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I am teaching myself about boost converters, and I understand the operating principles- to a point. Specifically, I understand what happens to the conductor during the switch-closed portion of the cycle. My understanding:

As the switch-closed circuit has basically no load, the voltage source will continue to drive the current through the inductor higher and higher, at a rate that depends on the inductance. This is what the inductance equation dictates, V=L(di/dt). Thus the voltage across the inductor will remain at the voltage provided by the source during the switch-closed portion of the cycle. The inductor accumulates energy.

Then, the switch opens, and the load "downstream" of the inductor suddenly becomes much higher, because now the circuit includes whatever resistance is offered by the high-voltage component the converter is hooked up to.

So now the inductor sees a drop in current because of this new load, and responds with a voltage in the direction of the current to compensate. This voltage is proportional to the rate at which the current drops when the switch opens.

Now to my question: what is that rate? How do I find it?

In order for the system to be in steady state, the current must, in the remaining portion of the cycle, drop to what it was at the beginning of the last cycle, before the switch closes again. If the current doesn't drop fast enough, then the inductor won't dissipate all the energy it gained during the switch-closed portion, and so it will gain more and more energy every cycle. That doesn't seem ideal.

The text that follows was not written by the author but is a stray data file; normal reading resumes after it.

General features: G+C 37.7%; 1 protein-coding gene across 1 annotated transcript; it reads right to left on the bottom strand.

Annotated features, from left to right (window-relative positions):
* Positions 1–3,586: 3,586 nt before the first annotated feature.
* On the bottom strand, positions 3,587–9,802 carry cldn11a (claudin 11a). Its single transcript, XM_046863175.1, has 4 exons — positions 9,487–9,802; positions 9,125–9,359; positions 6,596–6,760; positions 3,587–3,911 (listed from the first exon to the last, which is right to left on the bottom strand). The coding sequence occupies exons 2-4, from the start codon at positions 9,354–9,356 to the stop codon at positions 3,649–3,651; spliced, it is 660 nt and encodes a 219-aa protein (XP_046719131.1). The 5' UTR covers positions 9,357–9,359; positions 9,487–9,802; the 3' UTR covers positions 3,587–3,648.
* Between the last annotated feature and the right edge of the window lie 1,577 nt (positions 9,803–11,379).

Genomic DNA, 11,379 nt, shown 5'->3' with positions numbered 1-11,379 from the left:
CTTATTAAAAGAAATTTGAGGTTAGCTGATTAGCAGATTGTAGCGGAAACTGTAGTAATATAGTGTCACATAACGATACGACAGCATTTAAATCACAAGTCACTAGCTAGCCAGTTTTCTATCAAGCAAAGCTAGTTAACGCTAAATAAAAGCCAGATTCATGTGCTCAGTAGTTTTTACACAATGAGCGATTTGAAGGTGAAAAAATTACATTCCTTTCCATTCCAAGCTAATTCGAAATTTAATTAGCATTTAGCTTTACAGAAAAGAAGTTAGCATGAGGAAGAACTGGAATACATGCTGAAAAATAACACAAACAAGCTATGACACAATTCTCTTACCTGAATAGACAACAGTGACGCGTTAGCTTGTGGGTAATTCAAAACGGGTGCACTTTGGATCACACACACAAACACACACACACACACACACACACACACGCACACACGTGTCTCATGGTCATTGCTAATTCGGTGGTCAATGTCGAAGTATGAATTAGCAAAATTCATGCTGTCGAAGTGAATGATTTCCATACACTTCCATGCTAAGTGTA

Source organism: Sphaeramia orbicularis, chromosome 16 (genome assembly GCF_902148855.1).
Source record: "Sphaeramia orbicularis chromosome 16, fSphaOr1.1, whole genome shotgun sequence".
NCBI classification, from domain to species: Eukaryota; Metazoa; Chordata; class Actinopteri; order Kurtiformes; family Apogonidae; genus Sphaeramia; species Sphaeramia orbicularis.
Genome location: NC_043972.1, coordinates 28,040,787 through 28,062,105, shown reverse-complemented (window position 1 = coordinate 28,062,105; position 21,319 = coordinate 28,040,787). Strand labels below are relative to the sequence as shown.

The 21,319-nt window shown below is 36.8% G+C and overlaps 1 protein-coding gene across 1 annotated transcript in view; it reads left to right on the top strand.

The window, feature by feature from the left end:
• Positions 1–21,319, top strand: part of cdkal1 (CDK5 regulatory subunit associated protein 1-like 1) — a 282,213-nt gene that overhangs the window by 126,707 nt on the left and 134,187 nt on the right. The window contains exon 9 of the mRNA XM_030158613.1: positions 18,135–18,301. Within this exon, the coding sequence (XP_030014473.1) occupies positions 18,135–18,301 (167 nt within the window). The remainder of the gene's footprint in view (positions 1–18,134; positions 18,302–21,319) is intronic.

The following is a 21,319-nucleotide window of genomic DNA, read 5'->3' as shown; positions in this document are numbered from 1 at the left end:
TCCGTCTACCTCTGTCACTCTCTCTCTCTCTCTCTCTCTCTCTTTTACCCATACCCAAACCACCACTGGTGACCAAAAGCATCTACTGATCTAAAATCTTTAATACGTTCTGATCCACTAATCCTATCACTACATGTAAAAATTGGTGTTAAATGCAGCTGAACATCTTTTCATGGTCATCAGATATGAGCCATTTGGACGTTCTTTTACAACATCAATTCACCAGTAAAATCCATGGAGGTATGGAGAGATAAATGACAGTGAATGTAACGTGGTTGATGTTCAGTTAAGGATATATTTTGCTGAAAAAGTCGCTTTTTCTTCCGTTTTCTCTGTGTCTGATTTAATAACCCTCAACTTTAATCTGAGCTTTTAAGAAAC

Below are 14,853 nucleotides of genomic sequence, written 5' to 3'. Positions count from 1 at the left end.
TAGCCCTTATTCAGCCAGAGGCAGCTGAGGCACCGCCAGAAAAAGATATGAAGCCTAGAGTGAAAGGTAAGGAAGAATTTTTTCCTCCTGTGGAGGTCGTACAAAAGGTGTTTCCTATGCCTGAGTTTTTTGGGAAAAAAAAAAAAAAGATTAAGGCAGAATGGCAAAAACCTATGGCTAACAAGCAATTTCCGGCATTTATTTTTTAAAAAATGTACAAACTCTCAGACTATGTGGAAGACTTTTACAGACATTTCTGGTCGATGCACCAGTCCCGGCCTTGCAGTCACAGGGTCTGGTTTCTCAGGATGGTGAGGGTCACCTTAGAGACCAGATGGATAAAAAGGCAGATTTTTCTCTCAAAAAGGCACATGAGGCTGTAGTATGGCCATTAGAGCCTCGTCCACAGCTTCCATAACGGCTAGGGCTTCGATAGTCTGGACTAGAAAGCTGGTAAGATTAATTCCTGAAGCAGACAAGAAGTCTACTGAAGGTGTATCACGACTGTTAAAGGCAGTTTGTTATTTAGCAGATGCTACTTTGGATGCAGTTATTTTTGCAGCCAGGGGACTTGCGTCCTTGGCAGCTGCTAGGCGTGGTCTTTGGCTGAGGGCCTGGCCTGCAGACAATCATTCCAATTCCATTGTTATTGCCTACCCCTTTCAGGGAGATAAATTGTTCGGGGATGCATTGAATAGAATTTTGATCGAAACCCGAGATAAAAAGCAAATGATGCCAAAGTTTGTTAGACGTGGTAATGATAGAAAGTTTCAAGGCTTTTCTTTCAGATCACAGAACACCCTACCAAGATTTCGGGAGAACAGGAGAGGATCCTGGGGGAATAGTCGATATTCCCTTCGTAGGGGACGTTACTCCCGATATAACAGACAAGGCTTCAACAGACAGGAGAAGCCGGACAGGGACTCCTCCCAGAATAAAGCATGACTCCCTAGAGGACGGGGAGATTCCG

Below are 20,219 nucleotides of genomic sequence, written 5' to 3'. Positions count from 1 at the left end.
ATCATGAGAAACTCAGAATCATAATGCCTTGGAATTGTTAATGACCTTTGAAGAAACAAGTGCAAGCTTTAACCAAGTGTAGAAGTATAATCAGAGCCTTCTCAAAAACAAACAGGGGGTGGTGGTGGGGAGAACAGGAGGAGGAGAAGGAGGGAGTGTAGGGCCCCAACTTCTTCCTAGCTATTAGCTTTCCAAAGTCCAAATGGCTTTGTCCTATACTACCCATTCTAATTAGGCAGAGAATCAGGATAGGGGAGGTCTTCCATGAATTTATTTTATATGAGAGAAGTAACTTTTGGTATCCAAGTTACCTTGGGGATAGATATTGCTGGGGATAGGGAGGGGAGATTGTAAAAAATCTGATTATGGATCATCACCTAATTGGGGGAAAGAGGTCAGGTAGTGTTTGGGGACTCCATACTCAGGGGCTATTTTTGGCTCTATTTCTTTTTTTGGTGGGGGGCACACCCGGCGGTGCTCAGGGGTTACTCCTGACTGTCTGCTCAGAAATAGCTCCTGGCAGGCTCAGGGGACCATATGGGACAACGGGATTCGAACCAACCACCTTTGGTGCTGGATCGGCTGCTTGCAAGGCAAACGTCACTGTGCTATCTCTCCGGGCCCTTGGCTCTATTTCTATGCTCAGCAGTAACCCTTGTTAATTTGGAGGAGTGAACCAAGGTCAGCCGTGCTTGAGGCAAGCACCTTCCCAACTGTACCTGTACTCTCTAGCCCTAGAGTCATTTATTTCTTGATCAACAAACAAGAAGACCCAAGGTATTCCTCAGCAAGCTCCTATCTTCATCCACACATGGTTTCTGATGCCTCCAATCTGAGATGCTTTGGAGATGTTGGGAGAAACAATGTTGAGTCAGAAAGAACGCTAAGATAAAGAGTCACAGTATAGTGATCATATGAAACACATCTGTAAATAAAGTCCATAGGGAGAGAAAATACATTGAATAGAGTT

But I feel like I'm missing some key piece of information about the switch-open portion that would let me solve for what the output voltage (or at least di/dt) will be. I know how to find what it should be- it's whatever it takes to go from Imax to Imin in the allowed time. But I don't know how to prove that it will be, if indeed it will be. And if it's not guaranteed to be, what variables (load resistance, duty cycle, etc.) would I have to manipulate to get it there?

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  • \$\begingroup\$ Perhaps this is why many converters specify a minimum load. \$\endgroup\$ Oct 4, 2021 at 16:11

3 Answers 3

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Picture from here which also provides a good explanation.

enter image description here

When the switch is closed you have Vin across the inductor leading to an upslope of the inductor current of \$Vin=L*di/dt.\$

When the switch is open, you have \$Vout-Vin\$ (approximately, subtract the diode drop if non-synchronous to be more accurate) across the inductor. Just apply \$Vout-Vin=L*di/dt\$ to get the slope of the inductor current, and solve for the time it takes to get back to the starting point for energy balance.

Note that many converters switch modes at light loads into PFM, so that the switching frequency drops down to improve efficiency and possibly avoid the need for a minimum load.

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Think of it this way...the current isn't going to flow from a source to a higher voltage load without some convincing. Enter the inductor, which stores current like a capacitor stores charge.

When the switch is closed, the inductor goes from input to ground. Little power is lost, but the current in the inductor builds up.